Now, back to our brew! After a sip is swallowed, the mouth and tongue retain a minute residue of gourmet coffee. This sensation produces the Aftertaste, the sensation that lingers on the palate. It is similar to the concept of “finish” in wine tasting. Aftertaste can vary considerably according to the gourmet coffee’s body we mentioned Body as a primary characteristic. You appreciate a gourmet coffee’s Body on the tongue and the roof of your mouth. It is a distinctly tactile sensation, and is sometimes called simply “mouth feel.Drinking a new gourmet coffee is just like a new wine taste testing. Burgundies are sometimes said to be “heavier” than most other reds and whites. The difference is not weight. Rather, Body is the texture and consistency, the thickness or slipperiness of the gourmet coffee.

A good cup of gourmet coffee represents the collaboration of many highly trained artisans – growers, professional tasters and roasters all working together to create a fine product. So, let all your senses work together to enjoy the fruits of their collaboration!

One good turn: about the gourmet coffee wheel. Much as wine tasters have created a wine tasting wheel to use an agreed upon terminology, professional gourmet coffee tasters use the Gourmet coffee Taster’s Flavor Wheel to grade gourmet coffees. This flavor wheel is designed for the trained pallet of a professional. Professional “cuppers” use this guide when buying gourmet coffee and for creating “taste characteristic profiles” of the gourmet coffees. Most of us would be better off not to worry so much about our gourmet coffee or our wine tasting abilities. The Flavor Characteristics chart is for use by the average “Joe”. It is a simplified method of charting your favorite java’s characteristics. The flavor descriptions that are most commonly used are defined below.

Know thyself: what flavors appeal to you? Here are some specific desirable flavor characteristics of gourmet coffee and the types of gourmet coffee that are associated with those characteristics.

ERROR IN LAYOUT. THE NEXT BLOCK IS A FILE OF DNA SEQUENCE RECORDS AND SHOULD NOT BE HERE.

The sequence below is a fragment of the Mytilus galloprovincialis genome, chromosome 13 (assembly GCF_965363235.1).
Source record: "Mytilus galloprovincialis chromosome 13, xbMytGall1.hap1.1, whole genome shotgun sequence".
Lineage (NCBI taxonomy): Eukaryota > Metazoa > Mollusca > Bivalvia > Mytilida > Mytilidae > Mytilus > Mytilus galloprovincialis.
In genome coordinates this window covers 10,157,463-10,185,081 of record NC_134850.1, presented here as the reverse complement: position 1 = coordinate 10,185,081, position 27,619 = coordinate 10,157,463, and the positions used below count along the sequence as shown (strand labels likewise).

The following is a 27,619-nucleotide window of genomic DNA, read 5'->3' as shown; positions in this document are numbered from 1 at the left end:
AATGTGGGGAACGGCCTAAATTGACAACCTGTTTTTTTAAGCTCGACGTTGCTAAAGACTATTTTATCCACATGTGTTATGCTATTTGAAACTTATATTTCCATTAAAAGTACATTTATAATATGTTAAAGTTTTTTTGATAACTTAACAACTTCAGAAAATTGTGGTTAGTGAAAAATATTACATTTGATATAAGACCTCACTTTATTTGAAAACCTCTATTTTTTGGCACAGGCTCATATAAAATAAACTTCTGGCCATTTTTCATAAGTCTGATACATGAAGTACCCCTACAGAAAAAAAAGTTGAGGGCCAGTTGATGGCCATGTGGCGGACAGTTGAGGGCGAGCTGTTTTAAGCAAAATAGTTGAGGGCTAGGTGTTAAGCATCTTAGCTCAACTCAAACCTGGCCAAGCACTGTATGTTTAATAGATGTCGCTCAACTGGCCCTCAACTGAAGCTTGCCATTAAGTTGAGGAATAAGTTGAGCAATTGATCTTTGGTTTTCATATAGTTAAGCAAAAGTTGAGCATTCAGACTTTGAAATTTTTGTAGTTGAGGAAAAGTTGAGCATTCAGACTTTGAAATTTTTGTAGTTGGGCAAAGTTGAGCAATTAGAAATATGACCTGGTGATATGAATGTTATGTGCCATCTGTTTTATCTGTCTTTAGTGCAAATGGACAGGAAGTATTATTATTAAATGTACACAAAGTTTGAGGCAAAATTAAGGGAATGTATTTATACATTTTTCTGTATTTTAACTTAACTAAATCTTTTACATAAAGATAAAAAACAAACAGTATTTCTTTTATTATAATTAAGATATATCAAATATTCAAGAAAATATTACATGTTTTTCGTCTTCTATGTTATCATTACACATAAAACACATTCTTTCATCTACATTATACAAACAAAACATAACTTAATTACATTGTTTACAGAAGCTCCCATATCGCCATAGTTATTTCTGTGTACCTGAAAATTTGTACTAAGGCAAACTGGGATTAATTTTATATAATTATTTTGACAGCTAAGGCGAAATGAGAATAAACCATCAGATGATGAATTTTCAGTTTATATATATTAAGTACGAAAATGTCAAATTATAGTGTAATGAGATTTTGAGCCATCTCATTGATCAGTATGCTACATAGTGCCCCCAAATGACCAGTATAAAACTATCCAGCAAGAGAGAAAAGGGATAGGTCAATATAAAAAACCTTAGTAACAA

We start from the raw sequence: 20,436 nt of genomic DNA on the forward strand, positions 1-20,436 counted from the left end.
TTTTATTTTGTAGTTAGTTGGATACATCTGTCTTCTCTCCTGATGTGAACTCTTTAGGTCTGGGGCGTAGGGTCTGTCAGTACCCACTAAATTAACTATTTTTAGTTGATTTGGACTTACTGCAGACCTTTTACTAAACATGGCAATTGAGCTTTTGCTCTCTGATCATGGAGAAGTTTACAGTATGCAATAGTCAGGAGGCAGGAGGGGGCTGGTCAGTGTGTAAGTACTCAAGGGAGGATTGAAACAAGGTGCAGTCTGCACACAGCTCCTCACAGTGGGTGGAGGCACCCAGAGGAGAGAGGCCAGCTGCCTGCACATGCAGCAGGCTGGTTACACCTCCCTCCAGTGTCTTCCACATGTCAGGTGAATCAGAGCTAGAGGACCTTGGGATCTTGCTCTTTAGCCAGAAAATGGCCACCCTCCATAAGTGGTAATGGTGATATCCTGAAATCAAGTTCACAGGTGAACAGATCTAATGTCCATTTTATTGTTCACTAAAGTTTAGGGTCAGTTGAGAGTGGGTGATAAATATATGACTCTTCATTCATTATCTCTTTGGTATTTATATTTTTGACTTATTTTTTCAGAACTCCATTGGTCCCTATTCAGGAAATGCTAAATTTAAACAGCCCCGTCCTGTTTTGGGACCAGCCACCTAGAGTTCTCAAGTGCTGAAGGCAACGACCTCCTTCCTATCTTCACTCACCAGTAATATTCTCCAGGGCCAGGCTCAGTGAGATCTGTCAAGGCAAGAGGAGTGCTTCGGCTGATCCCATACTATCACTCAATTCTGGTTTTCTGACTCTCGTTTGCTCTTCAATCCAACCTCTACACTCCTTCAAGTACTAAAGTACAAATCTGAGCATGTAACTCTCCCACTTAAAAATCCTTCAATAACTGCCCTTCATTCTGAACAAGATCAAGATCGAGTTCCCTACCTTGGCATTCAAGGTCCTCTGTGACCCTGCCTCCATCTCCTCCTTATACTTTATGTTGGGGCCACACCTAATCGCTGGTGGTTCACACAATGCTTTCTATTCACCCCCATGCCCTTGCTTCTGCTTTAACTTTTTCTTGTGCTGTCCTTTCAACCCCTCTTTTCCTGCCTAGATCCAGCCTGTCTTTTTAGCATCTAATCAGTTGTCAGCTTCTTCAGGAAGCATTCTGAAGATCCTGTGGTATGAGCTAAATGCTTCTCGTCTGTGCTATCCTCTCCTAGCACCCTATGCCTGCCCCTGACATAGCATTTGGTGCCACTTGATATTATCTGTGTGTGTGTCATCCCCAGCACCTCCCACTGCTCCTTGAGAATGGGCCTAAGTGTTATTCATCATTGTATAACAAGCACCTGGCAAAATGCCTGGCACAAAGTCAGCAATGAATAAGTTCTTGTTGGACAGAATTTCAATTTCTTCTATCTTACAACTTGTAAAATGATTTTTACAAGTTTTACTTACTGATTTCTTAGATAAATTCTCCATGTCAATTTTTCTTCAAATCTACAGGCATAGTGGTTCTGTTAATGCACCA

Bright, Dry, Sharp, or Snappy – typical of Costa Rican, Guatemalan, Kenyan.

Caramels – candy like or syrupy, typical of Colombian Supreme.

Chocolaty – an aftertaste similar to unsweetened chocolate or vanilla. Typical of Costa Rican, Colombian Supreme and the House Blend.

Delicate – a subtle flavor perceived on the tip of the tongue.

Earthy – a soil characteristic, typical of Sumatran.

Fragrant – an aromatic characteristic ranging from floral to spicy, typical of Costa Rican, Sumatra Modeling and Kenyan.

Fruity – an aromatic characteristic reminiscent of berries or citrus.

Mellow – a round, smooth taste, typically lacks acid, typical of Colombian, Sumatra Modeling, Whole Latti Java and Organic Mexican.

Nutty – an aftertaste similar to roasted nuts, typical of Colombian and Organic Mexican.

Spicy – a flavor and aroma reminiscent of spices typical of Guatemala Huehuetenango.

Syrupy – strong, and rich, typical of Sumatran.

Sweet – free of harshness, typical of Colombian.

Wildness – an unusual, gamey flavor, typical of Sumatran.

Church Coffee – harsh without much flavor

Winery – an aftertaste reminiscent of well-matured wine, typical of Kenyan, Guatemalan.